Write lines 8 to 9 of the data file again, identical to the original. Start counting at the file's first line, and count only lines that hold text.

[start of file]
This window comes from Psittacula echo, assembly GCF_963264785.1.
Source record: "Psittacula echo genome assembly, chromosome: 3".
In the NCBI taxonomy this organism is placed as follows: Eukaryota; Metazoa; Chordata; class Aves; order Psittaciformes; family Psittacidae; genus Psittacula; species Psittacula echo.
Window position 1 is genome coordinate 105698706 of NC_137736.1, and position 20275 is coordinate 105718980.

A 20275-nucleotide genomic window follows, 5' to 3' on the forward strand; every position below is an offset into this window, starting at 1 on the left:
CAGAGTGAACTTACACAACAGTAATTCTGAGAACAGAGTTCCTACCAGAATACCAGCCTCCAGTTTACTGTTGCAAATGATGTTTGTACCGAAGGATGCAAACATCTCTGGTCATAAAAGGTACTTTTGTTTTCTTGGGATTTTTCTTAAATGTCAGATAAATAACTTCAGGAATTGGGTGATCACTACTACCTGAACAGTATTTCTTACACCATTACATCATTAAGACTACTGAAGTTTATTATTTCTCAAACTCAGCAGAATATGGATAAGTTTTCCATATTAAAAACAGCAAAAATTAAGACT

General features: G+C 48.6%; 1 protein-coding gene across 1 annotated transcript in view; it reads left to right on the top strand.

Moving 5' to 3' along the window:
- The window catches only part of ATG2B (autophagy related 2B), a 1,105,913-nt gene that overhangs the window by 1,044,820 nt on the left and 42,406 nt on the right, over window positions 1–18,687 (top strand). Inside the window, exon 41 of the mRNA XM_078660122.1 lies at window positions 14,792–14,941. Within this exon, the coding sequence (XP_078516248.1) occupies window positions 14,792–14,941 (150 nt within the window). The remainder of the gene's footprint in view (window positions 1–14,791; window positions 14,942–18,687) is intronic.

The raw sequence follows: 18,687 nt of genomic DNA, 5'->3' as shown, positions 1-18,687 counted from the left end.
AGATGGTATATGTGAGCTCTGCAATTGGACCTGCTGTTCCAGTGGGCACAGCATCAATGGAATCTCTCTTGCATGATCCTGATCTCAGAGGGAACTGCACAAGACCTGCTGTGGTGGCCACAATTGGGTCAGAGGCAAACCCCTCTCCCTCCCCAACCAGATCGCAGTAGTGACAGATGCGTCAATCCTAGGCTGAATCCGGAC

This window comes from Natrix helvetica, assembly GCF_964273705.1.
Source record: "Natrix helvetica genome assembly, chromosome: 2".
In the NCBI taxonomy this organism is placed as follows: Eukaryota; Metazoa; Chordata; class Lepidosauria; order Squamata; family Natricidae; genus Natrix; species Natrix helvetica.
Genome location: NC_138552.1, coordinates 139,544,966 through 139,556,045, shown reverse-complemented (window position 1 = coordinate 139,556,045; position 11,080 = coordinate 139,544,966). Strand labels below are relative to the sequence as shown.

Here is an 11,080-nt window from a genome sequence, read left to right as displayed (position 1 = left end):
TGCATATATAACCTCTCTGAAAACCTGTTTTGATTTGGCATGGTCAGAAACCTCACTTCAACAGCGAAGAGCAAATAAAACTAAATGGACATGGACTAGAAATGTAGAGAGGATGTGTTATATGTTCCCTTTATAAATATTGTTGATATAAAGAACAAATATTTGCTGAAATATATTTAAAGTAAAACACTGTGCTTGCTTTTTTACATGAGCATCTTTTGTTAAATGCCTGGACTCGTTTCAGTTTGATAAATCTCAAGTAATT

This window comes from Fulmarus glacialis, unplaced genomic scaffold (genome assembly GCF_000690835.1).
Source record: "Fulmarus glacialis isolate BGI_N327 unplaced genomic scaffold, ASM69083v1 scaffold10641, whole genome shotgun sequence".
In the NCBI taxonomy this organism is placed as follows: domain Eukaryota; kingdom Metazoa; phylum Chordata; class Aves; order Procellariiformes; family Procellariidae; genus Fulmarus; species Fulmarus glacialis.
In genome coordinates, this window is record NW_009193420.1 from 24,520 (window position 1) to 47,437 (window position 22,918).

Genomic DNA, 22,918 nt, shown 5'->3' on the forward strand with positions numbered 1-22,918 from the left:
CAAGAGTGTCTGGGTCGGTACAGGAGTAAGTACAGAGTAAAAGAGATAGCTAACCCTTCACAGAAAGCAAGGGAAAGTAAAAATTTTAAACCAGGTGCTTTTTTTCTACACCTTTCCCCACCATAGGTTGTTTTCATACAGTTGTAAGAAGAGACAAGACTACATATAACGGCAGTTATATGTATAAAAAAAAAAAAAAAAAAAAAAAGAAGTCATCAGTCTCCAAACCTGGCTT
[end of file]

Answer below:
Moving 5' to 3' along the window:
- The window catches only part of ATG2B (autophagy related 2B), a 1,105,913-nt gene that overhangs the window by 1,044,820 nt on the left and 42,406 nt on the right, over window positions 1–18,687 (top strand). Inside the window, exon 41 of the mRNA XM_078660122.1 lies at window positions 14,792–14,941. Within this exon, the coding sequence (XP_078516248.1) occupies window positions 14,792–14,941 (150 nt within the window). The remainder of the gene's footprint in view (window positions 1–14,791; window positions 14,942–18,687) is intronic.